Banking turmoil keeps sentiment fragile; investors want the Fed to pivot
- Banking fears persist despite contingency plans
- Yen gains as equities and bond yields slide
- Fed is seen pausing and initiating rate cuts
- Gold skyrockets above $2,000, oil falls to 15-month low
Flight to safety continues on banking contagion fears
The US dollar underperformed against all the other major currencies on Friday, with the safe-haven yen taking the most advantage of its weakness. Although the dollar rebounded somewhat today, it remains on the back foot against its Japanese peer.
Despite the emergency funding to US banks by the Fed, the SNB’s loan to Credit Suisse, and the lifeline for First Republic, banking shares extended their tumble, suggesting that markets remained worried about contagion and concerned that a recession may be more likely than previously thought due to the impact of higher interest rates on the global economy.
Over the weekend, UBS said it will buy Credit Suisse for 3bn francs, and soon after the announcement, the Fed, the ECB and other major central banks issued reassuring statements that they will take action to enhance market liquidity.
Yet, markets remained unimpressed as Credit Suisse said that 16bn francs of its Tier 1 debt will be written down to zero, leaving some bondholders with nothing at all. Indeed, the yen continued to attract safe haven flows today, Asian markets closed in the red, Europe opened wounded, and US futures are pointing to a lower open.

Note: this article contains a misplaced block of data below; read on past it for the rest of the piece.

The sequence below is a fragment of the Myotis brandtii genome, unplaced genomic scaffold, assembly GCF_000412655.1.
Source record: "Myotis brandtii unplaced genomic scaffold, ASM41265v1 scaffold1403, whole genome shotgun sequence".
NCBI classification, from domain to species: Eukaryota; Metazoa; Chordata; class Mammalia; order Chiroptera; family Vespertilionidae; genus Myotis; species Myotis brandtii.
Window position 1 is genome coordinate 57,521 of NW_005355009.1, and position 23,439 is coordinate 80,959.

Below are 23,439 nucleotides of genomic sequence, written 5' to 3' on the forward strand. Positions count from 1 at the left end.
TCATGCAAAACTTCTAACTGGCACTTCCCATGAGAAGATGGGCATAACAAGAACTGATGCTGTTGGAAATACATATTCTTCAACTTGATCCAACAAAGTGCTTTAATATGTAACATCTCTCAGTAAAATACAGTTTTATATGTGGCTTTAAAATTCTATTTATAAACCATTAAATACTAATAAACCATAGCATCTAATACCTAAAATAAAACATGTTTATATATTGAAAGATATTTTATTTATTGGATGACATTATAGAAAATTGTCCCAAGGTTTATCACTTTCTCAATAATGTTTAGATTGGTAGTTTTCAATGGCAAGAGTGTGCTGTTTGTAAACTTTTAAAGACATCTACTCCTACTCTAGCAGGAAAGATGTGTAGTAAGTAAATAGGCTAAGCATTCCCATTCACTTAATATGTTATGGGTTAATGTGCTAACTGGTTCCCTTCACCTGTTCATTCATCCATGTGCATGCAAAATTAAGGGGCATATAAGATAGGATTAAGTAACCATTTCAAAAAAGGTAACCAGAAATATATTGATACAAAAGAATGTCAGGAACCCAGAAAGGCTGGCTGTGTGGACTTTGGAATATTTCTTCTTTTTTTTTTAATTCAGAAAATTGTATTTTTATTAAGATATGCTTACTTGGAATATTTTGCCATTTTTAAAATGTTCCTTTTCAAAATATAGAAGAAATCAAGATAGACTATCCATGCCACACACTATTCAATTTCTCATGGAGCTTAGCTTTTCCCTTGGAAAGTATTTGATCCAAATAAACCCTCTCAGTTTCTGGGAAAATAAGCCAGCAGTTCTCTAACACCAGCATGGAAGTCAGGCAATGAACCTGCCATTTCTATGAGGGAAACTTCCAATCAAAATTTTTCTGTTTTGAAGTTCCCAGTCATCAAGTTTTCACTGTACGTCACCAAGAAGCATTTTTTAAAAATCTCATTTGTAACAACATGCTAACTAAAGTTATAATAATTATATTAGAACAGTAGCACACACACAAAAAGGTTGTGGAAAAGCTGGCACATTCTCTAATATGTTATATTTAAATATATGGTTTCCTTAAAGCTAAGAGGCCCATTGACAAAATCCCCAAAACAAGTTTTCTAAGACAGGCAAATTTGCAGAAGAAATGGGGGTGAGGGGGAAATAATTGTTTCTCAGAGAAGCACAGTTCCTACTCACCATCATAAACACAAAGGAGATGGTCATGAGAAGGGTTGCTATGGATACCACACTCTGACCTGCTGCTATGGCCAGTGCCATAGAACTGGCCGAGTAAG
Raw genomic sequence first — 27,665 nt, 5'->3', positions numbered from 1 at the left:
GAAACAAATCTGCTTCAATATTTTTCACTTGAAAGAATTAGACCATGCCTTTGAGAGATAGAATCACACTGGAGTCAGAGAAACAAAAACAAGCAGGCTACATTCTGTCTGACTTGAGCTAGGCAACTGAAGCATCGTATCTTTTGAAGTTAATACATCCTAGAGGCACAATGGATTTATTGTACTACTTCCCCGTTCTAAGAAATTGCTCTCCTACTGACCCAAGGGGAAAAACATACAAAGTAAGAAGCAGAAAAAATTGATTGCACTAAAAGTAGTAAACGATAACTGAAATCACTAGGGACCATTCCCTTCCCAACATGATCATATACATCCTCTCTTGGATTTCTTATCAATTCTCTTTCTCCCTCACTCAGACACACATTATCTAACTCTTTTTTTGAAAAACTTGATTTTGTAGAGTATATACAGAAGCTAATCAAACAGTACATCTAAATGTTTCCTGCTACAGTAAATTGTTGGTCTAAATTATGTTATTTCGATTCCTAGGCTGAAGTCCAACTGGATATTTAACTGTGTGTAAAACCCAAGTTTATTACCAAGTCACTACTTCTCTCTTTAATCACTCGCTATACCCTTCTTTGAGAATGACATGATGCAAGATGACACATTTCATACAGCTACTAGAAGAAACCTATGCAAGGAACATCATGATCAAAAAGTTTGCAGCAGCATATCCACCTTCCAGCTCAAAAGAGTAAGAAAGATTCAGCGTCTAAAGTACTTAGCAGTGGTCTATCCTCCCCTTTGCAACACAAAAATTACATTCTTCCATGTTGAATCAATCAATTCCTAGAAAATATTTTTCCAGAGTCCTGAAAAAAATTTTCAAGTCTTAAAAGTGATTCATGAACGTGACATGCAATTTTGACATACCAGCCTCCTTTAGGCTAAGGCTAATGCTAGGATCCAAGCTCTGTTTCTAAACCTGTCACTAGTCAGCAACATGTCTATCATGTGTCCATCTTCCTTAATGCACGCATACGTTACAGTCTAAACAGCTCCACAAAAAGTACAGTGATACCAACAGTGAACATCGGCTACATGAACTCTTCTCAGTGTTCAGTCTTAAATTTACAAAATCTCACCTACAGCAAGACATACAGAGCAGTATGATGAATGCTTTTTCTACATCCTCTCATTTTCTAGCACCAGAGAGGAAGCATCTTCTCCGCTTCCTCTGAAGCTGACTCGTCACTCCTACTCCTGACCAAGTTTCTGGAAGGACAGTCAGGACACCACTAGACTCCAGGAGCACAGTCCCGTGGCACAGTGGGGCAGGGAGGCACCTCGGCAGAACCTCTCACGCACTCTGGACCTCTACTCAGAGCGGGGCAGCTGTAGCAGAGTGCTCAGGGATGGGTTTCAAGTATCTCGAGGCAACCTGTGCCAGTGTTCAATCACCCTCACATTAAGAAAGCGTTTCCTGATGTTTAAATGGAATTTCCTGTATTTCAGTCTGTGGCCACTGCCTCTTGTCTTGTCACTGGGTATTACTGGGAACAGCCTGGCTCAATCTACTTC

Investors want the Fed to pause and pivot
Investors’ fears regarding the banking sector are also reflected in the pricing regarding the future course of action by major central banks. Following last week’s ECB gathering, where officials decided to hike by 50bps, but abandoned the guidance saying that more hikes are needed, investors are now assigning a nearly 75% probability that the ECB will hold its fire when it next meets.
As for the Fed, there is a 70% probability for no action, with the remaining 30% pointing to another quarter-point increase. More importantly, market participants anticipate a series of rate reductions over the next 8 months, expecting interest rates to end the year at 3.6%.
The Committee decides on interest rates on Wednesday and with all that chaos, traders may be biting their nails in anticipation of the outcome. Despite slowing notably since the summer, US inflation is still running at three times the Fed’s 2% objective and thus, it may be hard to envision a scenario where policymakers match investors’ implied rate path. Therefore, the risks surrounding Wednesday’s decision may be tilted to the upside. A less dovish than expected outcome could help the wounded dollar, but it could add extra pressure on equities.
Gold breaks $2,000 for the first time in a year, oil tumbles
With investors seeking shelter in safe havens, the US dollar sliding, and bond yields around the globe coming under renewed pressure, gold enjoyed another round of robust gains on Friday, extending its rally today and breaking above the psychological round number of $2,000. The next stop for the precious metal may be the peak of March 8, at $2,070.
The banking turmoil affected oil prices as well, with WTI falling to its lowest in 15 months on Monday as investors became increasingly worried that a crisis in the global banking sectors could trigger a severe recession that would further hurt demand for energy. Another hike by the Fed on Wednesday could intensify those fears and perhaps push WTI down to the lows of December 2021, at around $62.00.